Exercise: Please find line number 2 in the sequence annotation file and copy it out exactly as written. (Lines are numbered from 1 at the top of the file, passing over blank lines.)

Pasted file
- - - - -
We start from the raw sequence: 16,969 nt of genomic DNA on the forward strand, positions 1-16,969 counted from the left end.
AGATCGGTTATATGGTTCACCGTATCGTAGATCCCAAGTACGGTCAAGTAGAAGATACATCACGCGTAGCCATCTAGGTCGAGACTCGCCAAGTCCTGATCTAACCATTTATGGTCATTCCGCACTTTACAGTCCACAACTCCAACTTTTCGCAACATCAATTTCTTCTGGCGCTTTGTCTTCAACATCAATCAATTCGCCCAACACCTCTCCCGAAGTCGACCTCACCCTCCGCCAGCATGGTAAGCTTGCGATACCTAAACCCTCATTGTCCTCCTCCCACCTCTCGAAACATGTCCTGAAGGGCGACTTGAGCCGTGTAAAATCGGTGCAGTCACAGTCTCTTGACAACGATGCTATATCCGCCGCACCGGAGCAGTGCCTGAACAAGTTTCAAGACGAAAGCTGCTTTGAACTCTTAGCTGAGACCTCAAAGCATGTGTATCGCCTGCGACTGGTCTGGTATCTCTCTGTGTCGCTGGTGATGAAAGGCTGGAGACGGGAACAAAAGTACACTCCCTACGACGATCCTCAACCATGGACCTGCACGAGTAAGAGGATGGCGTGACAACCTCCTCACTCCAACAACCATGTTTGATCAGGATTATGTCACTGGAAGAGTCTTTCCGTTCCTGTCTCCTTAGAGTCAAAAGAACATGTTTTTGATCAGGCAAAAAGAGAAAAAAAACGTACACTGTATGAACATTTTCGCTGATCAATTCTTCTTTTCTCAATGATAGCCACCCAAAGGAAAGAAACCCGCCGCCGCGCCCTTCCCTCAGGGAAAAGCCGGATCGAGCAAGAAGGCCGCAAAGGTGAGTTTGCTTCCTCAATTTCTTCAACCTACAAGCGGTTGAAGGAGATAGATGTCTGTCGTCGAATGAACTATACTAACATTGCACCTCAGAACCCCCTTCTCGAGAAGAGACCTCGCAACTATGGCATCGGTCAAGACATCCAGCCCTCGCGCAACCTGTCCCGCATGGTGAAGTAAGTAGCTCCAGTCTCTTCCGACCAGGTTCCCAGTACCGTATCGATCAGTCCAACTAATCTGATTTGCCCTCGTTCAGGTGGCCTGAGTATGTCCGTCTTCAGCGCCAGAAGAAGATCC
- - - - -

AGATCGGTTATATGGTTCACCGTATCGTAGATCCCAAGTACGGTCAAGTAGAAGATACATCACGCGTAGCCATCTAGGTCGAGACTCGCCAAGTCCTGATCTAACCATTTATGGTCATTCCGCACTTTACAGTCCACAACTCCAACTTTTCGCAACATCAATTTCTTCTGGCGCTTTGTCTTCAACATCAATCAATTCGCCCAACACCTCTCCCGAAGTCGACCTCACCCTCCGCCAGCATGGTAAGCTTGCGATACCTAAACCCTCATTGTCCTCCTCCCACCTCTCGAAACATGTCCTGAAGGGCGACTTGAGCCGTGTAAAATCGGTGCAGTCACAGTCTCTTGACAACGATGCTATATCCGCCGCACCGGAGCAGTGCCTGAACAAGTTTCAAGACGAAAGCTGCTTTGAACTCTTAGCTGAGACCTCAAAGCATGTGTATCGCCTGCGACTGGTCTGGTATCTCTCTGTGTCGCTGGTGATGAAAGGCTGGAGACGGGAACAAAAGTACACTCCCTACGACGATCCTCAACCATGGACCTGCACGAGTAAGAGGATGGCGTGACAACCTCCTCACTCCAACAACCATGTTTGATCAGGATTATGTCACTGGAAGAGTCTTTCCGTTCCTGTCTCCTTAGAGTCAAAAGAACATGTTTTTGATCAGGCAAAAAGAGAAAAAAAACGTACACTGTATGAACATTTTCGCTGATCAATTCTTCTTTTCTCAATGATAGCCACCCAAAGGAAAGAAACCCGCCGCCGCGCCCTTCCCTCAGGGAAAAGCCGGATCGAGCAAGAAGGCCGCAAAGGTGAGTTTGCTTCCTCAATTTCTTCAACCTACAAGCGGTTGAAGGAGATAGATGTCTGTCGTCGAATGAACTATACTAACATTGCACCTCAGAACCCCCTTCTCGAGAAGAGACCTCGCAACTATGGCATCGGTCAAGACATCCAGCCCTCGCGCAACCTGTCCCGCATGGTGAAGTAAGTAGCTCCAGTCTCTTCCGACCAGGTTCCCAGTACCGTATCGATCAGTCCAACTAATCTGATTTGCCCTCGTTCAGGTGGCCTGAGTATGTCCGTCTTCAGCGCCAGAAGAAGATCC